Proceedings of the Second Workshop on Scholarly Document Processing

Iz Beltagy, Arman Cohan, Guy Feigenblat, Dayne Freitag, Tirthankar Ghosal, Keith Hall, Drahomira Herrmannova, Petr Knoth, Kyle Lo, Philipp Mayr, Robert M. Patton, Michal Shmueli-Scheuer, Anita de Waard, Kuansan Wang, Lucy Lu Wang (Editors)

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Proceedings of the Second Workshop on Scholarly Document Processing
Iz Beltagy | Arman Cohan | Guy Feigenblat | Dayne Freitag | Tirthankar Ghosal | Keith Hall | Drahomira Herrmannova | Petr Knoth | Kyle Lo | Philipp Mayr | Robert M. Patton | Michal Shmueli-Scheuer | Anita de Waard | Kuansan Wang | Lucy Lu Wang

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Determining the Credibility of Science Communication
Isabelle Augenstein

Most work on scholarly document processing assumes that the information processed is trust-worthy and factually correct. However, this is not always the case. There are two core challenges, which should be addressed: 1) ensuring that scientific publications are credible – e.g. that claims are not made without supporting evidence, and that all relevant supporting evidence is provided; and 2) that scientific findings are not misrepresented, distorted or outright misreported when communicated by journalists or the general public. I will present some first steps towards addressing these problems and outline remaining challenges.

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Unsupervised Document Expansion for Information Retrieval with Stochastic Text Generation
Soyeong Jeong | Jinheon Baek | ChaeHun Park | Jong Park

One of the challenges in information retrieval (IR) is the vocabulary mismatch problem, which happens when the terms between queries and documents are lexically different but semantically similar. While recent work has proposed to expand the queries or documents by enriching their representations with additional relevant terms to address this challenge, they usually require a large volume of query-document pairs to train an expansion model. In this paper, we propose an Unsupervised Document Expansion with Generation (UDEG) framework with a pre-trained language model, which generates diverse supplementary sentences for the original document without using labels on query-document pairs for training. For generating sentences, we further stochastically perturb their embeddings to generate more diverse sentences for document expansion. We validate our framework on two standard IR benchmark datasets. The results show that our framework significantly outperforms relevant expansion baselines for IR.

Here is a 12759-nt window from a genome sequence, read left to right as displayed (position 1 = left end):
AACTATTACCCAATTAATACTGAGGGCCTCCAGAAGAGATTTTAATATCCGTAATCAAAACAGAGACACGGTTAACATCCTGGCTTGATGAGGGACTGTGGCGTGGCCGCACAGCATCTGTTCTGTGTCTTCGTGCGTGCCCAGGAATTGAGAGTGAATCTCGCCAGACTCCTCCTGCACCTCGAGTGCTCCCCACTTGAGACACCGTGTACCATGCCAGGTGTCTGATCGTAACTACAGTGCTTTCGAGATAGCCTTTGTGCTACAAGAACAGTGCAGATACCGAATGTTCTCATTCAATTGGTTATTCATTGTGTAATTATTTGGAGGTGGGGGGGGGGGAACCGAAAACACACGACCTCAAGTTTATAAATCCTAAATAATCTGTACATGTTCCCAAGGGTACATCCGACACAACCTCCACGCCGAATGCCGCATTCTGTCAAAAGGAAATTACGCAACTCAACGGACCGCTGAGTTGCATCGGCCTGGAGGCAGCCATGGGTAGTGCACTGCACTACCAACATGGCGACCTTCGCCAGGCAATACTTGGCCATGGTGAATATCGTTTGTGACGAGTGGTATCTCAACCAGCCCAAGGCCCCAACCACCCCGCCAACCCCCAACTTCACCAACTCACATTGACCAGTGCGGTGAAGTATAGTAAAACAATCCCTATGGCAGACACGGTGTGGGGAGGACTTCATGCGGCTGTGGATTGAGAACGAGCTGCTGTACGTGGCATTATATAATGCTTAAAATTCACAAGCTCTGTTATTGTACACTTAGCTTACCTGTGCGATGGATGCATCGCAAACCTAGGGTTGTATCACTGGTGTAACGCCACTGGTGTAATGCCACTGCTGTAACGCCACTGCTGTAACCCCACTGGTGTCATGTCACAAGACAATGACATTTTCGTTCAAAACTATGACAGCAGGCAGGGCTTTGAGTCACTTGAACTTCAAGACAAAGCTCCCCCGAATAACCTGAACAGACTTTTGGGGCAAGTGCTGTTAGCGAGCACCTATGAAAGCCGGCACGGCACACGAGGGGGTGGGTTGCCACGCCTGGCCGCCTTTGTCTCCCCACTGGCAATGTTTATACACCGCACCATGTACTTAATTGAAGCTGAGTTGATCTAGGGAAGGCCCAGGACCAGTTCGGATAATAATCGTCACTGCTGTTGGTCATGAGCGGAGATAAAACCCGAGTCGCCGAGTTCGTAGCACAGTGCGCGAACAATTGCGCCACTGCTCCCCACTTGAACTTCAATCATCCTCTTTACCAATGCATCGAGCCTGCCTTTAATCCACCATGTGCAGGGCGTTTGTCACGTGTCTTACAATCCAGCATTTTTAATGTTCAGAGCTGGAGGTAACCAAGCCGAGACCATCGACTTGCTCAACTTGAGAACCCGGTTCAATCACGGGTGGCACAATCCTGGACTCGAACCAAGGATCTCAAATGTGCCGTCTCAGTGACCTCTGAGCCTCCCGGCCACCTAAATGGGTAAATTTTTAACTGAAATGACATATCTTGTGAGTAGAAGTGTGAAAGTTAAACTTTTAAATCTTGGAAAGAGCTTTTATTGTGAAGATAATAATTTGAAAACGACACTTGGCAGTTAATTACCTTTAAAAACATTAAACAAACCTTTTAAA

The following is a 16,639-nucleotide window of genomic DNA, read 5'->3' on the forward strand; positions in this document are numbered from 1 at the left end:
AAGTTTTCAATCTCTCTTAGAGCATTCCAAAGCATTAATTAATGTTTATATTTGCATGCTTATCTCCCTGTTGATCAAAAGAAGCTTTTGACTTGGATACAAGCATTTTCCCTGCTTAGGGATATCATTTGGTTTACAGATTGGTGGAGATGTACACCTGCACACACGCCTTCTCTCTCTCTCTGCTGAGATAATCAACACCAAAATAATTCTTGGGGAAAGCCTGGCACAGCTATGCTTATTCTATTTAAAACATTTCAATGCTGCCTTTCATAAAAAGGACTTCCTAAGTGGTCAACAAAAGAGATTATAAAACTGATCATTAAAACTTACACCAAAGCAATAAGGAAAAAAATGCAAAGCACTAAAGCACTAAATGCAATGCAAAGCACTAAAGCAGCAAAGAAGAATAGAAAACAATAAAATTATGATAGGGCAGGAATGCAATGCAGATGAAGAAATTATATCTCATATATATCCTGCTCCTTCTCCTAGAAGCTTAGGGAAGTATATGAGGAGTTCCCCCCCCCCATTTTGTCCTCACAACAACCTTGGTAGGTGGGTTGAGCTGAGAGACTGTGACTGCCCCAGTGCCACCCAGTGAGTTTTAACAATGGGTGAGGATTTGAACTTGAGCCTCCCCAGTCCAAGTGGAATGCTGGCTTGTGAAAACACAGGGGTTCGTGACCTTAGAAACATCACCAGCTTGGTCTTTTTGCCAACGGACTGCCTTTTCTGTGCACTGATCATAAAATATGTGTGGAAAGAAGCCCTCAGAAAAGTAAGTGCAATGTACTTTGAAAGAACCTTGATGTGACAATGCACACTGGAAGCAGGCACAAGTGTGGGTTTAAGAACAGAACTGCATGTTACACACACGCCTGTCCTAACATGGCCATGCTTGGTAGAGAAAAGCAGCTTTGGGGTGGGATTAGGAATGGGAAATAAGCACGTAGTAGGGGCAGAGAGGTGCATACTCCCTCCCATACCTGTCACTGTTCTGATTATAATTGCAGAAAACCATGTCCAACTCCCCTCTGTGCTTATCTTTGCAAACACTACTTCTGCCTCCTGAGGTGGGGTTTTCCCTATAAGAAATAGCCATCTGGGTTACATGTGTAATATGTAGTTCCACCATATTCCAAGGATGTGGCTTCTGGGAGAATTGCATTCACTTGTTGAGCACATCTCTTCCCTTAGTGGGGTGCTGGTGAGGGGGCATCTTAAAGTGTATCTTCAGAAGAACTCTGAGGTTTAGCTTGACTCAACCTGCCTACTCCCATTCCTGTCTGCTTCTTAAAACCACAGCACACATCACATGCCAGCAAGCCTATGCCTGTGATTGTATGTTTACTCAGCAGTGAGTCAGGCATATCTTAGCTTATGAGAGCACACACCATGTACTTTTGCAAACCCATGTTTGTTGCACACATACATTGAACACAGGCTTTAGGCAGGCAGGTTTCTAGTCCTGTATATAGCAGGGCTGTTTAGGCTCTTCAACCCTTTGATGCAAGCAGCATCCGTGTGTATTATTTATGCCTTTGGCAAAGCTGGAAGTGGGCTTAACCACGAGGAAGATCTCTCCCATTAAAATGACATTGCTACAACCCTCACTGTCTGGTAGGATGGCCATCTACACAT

Task Definition and Integration For Scientific-Document Writing Support
Hiromi Narimatsu | Kohei Koyama | Kohji Dohsaka | Ryuichiro Higashinaka | Yasuhiro Minami | Hirotoshi Taira

With the increase in the number of published academic papers, growing expectations have been placed on research related to supporting the writing process of scientific papers. Recently, research has been conducted on various tasks such as citation worthiness (judging whether a sentence requires citation), citation recommendation, and citation-text generation. However, since each task has been studied and evaluated using data that has been independently developed, it is currently impossible to verify whether such tasks can be successfully pipelined to effective use in scientific-document writing. In this paper, we first define a series of tasks related to scientific-document writing that can be pipelined. Then, we create a dataset of academic papers that can be used for the evaluation of each task as well as a series of these tasks. Finally, using the dataset, we evaluate the tasks of citation worthiness and citation recommendation as well as both of these tasks integrated. The results of our evaluations show that the proposed approach is promising.